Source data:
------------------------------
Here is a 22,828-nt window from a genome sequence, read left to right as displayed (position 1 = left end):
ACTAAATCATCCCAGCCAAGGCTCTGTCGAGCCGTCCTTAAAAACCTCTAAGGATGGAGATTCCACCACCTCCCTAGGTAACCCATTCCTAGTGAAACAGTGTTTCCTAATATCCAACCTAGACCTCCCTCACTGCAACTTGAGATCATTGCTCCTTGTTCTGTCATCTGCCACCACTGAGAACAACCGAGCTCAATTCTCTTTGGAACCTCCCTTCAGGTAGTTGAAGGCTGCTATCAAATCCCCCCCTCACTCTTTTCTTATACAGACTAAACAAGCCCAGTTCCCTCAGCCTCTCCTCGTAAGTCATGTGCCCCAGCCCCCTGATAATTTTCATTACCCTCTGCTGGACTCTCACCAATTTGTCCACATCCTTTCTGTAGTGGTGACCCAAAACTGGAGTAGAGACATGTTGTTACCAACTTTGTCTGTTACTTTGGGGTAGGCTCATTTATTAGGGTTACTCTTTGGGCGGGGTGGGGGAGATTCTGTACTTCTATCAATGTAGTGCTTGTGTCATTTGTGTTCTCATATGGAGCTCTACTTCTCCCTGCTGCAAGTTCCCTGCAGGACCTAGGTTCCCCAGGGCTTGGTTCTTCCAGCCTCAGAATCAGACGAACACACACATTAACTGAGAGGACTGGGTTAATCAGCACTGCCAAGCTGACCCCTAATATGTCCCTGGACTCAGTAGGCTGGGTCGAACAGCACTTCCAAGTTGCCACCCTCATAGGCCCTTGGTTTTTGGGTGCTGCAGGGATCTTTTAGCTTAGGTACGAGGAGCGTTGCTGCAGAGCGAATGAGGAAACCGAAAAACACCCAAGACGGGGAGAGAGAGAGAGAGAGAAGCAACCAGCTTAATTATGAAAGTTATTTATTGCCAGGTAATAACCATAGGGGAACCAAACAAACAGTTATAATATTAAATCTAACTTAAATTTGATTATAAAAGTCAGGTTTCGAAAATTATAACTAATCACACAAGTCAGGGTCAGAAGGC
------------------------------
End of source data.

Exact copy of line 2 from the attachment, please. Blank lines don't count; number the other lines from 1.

ACTAAATCATCCCAGCCAAGGCTCTGTCGAGCCGTCCTTAAAAACCTCTAAGGATGGAGATTCCACCACCTCCCTAGGTAACCCATTCCTAGTGAAACAGTGTTTCCTAATATCCAACCTAGACCTCCCTCACTGCAACTTGAGATCATTGCTCCTTGTTCTGTCATCTGCCACCACTGAGAACAACCGAGCTCAATTCTCTTTGGAACCTCCCTTCAGGTAGTTGAAGGCTGCTATCAAATCCCCCCCTCACTCTTTTCTTATACAGACTAAACAAGCCCAGTTCCCTCAGCCTCTCCTCGTAAGTCATGTGCCCCAGCCCCCTGATAATTTTCATTACCCTCTGCTGGACTCTCACCAATTTGTCCACATCCTTTCTGTAGTGGTGACCCAAAACTGGAGTAGAGACATGTTGTTACCAACTTTGTCTGTTACTTTGGGGTAGGCTCATTTATTAGGGTTACTCTTTGGGCGGGGTGGGGGAGATTCTGTACTTCTATCAATGTAGTGCTTGTGTCATTTGTGTTCTCATATGGAGCTCTACTTCTCCCTGCTGCAAGTTCCCTGCAGGACCTAGGTTCCCCAGGGCTTGGTTCTTCCAGCCTCAGAATCAGACGAACACACACATTAACTGAGAGGACTGGGTTAATCAGCACTGCCAAGCTGACCCCTAATATGTCCCTGGACTCAGTAGGCTGGGTCGAACAGCACTTCCAAGTTGCCACCCTCATAGGCCCTTGGTTTTTGGGTGCTGCAGGGATCTTTTAGCTTAGGTACGAGGAGCGTTGCTGCAGAGCGAATGAGGAAACCGAAAAACACCCAAGACGGGGAGAGAGAGAGAGAGAGAAGCAACCAGCTTAATTATGAAAGTTATTTATTGCCAGGTAATAACCATAGGGGAACCAAACAAACAGTTATAATATTAAATCTAACTTAAATTTGATTATAAAAGTCAGGTTTCGAAAATTATAACTAATCACACAAGTCAGGGTCAGAAGGC